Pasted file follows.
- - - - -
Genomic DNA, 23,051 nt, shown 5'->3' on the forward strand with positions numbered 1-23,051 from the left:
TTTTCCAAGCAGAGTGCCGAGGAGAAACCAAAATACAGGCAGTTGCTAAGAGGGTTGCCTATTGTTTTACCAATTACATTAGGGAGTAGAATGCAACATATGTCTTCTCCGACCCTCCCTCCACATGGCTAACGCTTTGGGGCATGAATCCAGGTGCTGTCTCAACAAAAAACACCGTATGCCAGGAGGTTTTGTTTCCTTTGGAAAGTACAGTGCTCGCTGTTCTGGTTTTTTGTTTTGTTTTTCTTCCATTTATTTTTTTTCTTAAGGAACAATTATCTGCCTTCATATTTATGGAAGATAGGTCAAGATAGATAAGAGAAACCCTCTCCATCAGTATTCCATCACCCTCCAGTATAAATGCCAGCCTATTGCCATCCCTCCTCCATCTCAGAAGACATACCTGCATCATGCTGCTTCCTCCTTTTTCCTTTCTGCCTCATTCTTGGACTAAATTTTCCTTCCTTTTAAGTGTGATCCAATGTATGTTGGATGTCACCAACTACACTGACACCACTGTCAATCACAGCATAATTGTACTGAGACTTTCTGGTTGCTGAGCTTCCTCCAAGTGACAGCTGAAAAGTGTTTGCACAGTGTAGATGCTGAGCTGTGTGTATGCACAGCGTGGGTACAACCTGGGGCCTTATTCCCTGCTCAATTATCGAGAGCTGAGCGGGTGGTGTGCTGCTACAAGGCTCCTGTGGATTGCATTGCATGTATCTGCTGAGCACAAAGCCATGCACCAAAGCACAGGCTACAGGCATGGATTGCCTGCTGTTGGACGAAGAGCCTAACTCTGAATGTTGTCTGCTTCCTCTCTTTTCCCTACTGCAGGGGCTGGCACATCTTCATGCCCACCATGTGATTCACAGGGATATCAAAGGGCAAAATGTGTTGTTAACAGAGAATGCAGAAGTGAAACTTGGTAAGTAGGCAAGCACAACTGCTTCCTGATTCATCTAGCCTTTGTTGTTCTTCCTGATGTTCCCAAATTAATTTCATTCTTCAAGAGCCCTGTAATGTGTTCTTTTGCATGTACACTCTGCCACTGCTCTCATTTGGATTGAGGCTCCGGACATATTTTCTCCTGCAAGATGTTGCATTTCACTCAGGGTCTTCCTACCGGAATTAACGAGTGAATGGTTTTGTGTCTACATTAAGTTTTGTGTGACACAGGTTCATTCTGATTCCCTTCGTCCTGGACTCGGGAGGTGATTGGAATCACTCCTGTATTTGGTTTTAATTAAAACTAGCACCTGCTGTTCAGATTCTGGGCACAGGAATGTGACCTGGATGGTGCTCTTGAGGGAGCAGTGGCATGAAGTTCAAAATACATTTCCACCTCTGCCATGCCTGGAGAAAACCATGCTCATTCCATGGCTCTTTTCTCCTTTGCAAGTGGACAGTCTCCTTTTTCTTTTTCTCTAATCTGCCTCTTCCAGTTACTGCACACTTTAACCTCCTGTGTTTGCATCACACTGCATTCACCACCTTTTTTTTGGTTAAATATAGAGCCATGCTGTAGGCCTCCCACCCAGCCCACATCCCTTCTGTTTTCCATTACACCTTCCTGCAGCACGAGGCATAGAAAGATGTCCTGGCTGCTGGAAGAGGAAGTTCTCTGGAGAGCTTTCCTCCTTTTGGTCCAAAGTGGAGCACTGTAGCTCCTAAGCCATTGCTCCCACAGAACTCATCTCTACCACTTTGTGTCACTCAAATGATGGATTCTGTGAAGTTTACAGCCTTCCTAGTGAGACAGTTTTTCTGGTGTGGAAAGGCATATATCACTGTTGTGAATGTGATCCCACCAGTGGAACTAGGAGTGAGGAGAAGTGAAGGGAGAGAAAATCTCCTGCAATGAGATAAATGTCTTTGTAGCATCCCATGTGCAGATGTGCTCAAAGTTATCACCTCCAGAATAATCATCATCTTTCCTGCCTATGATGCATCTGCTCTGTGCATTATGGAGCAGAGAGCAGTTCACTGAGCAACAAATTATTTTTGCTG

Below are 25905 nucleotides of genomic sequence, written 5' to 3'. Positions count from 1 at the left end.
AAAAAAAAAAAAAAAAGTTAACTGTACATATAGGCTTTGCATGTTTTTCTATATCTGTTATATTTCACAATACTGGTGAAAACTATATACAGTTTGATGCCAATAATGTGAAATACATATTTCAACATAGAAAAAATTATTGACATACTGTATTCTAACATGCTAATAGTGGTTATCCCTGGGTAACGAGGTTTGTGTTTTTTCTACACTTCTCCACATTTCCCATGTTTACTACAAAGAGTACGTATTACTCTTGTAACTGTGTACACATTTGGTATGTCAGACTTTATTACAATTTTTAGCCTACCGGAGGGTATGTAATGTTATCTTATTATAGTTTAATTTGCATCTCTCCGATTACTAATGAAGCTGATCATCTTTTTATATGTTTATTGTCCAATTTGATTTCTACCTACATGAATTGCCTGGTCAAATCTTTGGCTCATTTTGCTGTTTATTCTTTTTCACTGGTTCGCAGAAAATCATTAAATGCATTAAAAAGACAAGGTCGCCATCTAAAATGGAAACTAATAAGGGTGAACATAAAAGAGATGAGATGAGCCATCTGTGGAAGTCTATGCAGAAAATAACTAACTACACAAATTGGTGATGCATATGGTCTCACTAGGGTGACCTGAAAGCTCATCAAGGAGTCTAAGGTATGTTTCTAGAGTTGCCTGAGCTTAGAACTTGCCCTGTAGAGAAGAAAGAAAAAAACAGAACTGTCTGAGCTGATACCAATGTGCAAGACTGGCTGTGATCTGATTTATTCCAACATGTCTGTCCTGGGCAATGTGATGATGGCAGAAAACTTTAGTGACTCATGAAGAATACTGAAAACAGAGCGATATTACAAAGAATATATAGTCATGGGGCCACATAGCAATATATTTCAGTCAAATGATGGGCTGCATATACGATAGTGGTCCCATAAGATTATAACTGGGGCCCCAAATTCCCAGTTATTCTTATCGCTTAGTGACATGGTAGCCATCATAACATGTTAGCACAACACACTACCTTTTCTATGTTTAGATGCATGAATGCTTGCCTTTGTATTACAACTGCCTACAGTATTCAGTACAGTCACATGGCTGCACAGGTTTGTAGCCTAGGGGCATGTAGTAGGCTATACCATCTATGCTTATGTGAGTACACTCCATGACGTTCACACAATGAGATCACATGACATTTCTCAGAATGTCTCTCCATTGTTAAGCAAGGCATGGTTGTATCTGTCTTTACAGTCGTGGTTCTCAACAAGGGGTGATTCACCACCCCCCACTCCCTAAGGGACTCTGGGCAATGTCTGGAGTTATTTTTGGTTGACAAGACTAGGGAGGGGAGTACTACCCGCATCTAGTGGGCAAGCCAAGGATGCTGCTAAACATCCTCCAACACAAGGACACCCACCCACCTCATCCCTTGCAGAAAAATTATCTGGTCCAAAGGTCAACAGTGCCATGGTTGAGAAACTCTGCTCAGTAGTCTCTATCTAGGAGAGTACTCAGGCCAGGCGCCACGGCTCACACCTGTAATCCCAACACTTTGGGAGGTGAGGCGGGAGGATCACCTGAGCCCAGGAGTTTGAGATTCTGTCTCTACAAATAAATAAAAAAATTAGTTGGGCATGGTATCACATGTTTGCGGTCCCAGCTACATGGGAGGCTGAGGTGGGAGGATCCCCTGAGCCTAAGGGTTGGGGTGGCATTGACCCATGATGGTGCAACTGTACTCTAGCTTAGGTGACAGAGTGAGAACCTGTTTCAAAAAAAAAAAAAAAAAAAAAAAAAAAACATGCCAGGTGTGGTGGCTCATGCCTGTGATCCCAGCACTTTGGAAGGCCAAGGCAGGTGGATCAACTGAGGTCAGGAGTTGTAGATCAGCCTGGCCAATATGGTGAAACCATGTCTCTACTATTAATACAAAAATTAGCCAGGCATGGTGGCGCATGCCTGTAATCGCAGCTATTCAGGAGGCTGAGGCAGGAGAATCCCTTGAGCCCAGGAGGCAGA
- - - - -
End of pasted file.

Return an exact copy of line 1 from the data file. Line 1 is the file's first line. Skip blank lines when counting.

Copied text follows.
Genomic DNA, 23,051 nt, shown 5'->3' on the forward strand with positions numbered 1-23,051 from the left: